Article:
When it comes to exercise, intensity is everything, and while a brisk daily 15-minute walk is enough to cut the risk of heart disease, a leisurely 30-minute stroll is not.
Scientists studying data from heart-rate wearables say doing more exercise doesn’t do much to reduce your risk from cardiovascular conditions unless it is of at least moderate intensity.
When people did more exercise overall but the amount of moderate to vigorous exercise they did remained the same, there was little improvement in heart health.
The researchers from the NIH Care Research Center at Cambridge add that easy activities such as washing the car or doing laundry, which have counted as exercise in earlier research, are not enough to stave off heart problems.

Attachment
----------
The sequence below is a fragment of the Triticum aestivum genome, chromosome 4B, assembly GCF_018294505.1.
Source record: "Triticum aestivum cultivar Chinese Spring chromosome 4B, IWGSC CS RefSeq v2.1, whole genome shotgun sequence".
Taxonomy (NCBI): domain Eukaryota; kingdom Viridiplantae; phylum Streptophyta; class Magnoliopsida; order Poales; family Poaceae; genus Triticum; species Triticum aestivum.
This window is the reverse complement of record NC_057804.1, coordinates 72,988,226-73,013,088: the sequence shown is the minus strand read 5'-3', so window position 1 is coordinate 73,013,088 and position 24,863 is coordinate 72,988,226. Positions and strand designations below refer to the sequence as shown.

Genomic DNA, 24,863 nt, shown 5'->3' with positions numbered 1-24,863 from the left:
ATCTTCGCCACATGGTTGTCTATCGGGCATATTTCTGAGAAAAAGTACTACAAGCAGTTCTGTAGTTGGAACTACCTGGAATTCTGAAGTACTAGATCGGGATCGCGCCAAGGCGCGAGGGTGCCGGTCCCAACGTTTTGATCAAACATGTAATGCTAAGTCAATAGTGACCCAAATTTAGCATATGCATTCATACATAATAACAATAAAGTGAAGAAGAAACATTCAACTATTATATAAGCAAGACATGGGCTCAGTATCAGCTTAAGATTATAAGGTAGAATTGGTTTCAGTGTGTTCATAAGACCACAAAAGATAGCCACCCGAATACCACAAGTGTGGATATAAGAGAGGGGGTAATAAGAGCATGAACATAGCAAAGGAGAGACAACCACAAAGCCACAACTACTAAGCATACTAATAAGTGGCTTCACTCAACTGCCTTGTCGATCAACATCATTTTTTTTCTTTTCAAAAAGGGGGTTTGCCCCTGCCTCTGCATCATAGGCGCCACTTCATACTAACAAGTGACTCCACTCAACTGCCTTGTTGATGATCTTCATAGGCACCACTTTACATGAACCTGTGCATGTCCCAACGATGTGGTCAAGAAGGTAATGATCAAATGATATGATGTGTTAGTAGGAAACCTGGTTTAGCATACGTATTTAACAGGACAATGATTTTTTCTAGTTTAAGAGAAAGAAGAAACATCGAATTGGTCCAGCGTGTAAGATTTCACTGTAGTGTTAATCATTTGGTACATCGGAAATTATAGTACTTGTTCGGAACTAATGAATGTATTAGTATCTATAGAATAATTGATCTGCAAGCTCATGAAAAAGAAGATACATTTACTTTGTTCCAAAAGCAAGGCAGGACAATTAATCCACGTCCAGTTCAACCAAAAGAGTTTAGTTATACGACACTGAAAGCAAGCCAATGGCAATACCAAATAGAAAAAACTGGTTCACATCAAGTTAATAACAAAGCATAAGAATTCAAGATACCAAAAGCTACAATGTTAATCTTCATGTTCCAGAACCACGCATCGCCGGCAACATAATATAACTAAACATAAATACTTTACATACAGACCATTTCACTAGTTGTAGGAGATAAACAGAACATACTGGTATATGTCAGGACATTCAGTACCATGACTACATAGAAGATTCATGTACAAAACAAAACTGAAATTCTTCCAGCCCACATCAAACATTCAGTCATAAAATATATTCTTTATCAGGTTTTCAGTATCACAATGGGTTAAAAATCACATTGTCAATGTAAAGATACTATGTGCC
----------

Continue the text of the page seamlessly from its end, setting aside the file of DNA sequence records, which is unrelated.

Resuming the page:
However, doing just two brisk walks for an hour and fifteen minutes a week or one run for the same amount of time a week is enough to keep the condition at bay.
This is considered the bare minimum for preventing the elevated risk of heart diseases like coronary artery disease and stroke connected with modern sedentary life, and should not be looked at as enough to improve cardiovascular strength.
The study collected data via an activity tracker on the wrist of more than 88,000 middle-aged adults, and followed up on their heart health for an average of around 7 years.
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